Word tables are constructed differently from FrameMaker tables, and converted tables might not look quite the same in Word. For example, titles of tables that span all columns and sideheads in FrameMaker might not line up with the left edge of the table in Word. And multiple table header rows might be split across page boundaries.
To prevent table titles from being separated from their tables across Word page boundaries, and to keep header rows together, in FrameMaker set Keep With: Next Pgf for all table-title and table-header paragraph formats.
For other differences you might have to supply a conversion template (see §2.4 ), or modify table formats in your FrameMaker document:
If you use conditional text to hide all the rows in a table (but not the table anchor), you will see extra space in the RTF output where the table would have been displayed. To avoid this space, be sure to hide the table anchor.
FrameMaker allows a graphic to overflow its table cell, and overlap cells to the right; Word does not. If your document has tables that contain graphics, make sure any cells under the graphics are straddled.
If your FrameMaker table format includes a space-below value greater than zero, Mif2Go adds a blank "spacer" paragraph after the table in the RTF output, because Word has no way to represent the space-below feature of a FrameMaker table.
Word 9/2000 and earlier versions cannot handle rotated table cells, unless you put the content of each cell in an anchored frame and rotate it inside the frame. The text will appear correctly in Word unless you try to edit the picture created from the anchored frame; then Word remembers that it cannot rotate text, and unrotates everything. Word 10/XP does allow rotated text in selected table cells, but does not allow rotation of a whole table.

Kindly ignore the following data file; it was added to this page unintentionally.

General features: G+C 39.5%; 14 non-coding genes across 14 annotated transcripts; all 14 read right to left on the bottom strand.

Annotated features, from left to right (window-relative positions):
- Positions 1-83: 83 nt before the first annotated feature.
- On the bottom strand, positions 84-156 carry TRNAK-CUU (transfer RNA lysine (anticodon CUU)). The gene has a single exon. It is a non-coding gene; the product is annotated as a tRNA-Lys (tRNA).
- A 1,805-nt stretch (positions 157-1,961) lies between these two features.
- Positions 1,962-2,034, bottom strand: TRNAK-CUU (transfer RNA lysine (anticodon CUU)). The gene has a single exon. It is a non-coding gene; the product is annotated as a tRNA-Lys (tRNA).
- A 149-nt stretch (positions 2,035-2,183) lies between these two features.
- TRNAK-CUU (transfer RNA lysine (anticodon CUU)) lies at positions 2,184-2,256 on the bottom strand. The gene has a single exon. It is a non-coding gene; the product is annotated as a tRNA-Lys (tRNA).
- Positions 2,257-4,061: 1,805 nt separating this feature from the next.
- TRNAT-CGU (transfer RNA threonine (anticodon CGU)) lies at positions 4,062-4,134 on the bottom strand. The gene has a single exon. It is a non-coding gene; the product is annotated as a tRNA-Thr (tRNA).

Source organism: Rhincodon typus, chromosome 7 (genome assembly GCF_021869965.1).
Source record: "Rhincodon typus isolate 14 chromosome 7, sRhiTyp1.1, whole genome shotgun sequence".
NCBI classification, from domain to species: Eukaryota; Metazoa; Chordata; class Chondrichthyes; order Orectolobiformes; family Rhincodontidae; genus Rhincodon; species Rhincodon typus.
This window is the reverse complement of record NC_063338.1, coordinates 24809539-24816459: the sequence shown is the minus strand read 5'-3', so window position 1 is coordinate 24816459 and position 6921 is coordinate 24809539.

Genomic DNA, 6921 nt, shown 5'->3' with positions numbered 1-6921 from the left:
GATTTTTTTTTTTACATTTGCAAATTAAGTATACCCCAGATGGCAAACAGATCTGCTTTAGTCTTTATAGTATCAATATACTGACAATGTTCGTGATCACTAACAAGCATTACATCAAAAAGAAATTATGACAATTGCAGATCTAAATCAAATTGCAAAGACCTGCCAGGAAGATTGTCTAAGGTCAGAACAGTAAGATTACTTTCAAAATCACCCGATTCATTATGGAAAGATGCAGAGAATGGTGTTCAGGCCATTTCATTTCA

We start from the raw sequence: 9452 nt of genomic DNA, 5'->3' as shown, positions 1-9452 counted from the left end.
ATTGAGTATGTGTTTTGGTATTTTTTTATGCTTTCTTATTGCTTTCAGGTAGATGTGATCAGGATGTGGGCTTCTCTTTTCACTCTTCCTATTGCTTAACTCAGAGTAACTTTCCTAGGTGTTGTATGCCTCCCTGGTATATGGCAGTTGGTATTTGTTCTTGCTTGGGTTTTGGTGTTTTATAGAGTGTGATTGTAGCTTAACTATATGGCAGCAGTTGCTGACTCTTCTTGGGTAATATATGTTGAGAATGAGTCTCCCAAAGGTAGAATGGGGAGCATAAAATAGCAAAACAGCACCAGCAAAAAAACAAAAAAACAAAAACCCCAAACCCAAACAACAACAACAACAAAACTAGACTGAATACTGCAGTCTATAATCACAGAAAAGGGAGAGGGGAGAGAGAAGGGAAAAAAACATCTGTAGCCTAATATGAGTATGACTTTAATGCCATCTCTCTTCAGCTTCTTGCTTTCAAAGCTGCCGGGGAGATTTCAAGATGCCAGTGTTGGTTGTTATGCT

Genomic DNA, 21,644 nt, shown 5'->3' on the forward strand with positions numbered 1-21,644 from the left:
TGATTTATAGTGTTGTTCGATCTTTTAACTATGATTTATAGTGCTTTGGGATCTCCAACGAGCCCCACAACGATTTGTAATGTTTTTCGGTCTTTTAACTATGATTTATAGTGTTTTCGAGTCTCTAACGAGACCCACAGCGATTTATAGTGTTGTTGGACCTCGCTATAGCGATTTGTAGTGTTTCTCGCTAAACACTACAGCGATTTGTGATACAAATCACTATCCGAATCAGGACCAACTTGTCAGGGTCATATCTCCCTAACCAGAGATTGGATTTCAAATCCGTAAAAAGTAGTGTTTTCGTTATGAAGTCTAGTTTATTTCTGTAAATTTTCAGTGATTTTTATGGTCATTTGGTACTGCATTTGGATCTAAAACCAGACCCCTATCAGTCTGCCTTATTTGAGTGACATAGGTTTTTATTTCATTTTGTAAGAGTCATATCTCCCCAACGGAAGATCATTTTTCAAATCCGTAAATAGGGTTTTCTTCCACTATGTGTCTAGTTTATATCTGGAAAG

Given the opportunity, Word handles table cells that straddle columns by combining the cells involved in the straddle into a single cell. Because this might not be what you want in Word output, by default Mif2Go does not combine the cells; however, you can override the default. To combine column-straddling cells into a single cell:
For WinHelp output, the default value of MergeStradCells is Yes (the opposite of the default for Word); see §7.4.2 .
Word seems incapable of handling tables that have more than 63 columns. Such a table ends up in Word with all columns beyond the 63rd merged into the last column allowed, making that cell much taller than the rest, in every row. As a workaround, you can save the FrameMaker file that contains the table as plain text, with tab delimiters for the table cells and hard returns for the rows. Discard everything in the resulting.txt file except the table, and import the file into Excel. Select all columns, resize their widths if necessary, and print to PDF, reducing the size if necessary. Then import the PDF into Word.
> 5 Converting to print RTF > 5.11 Converting tables to print RTF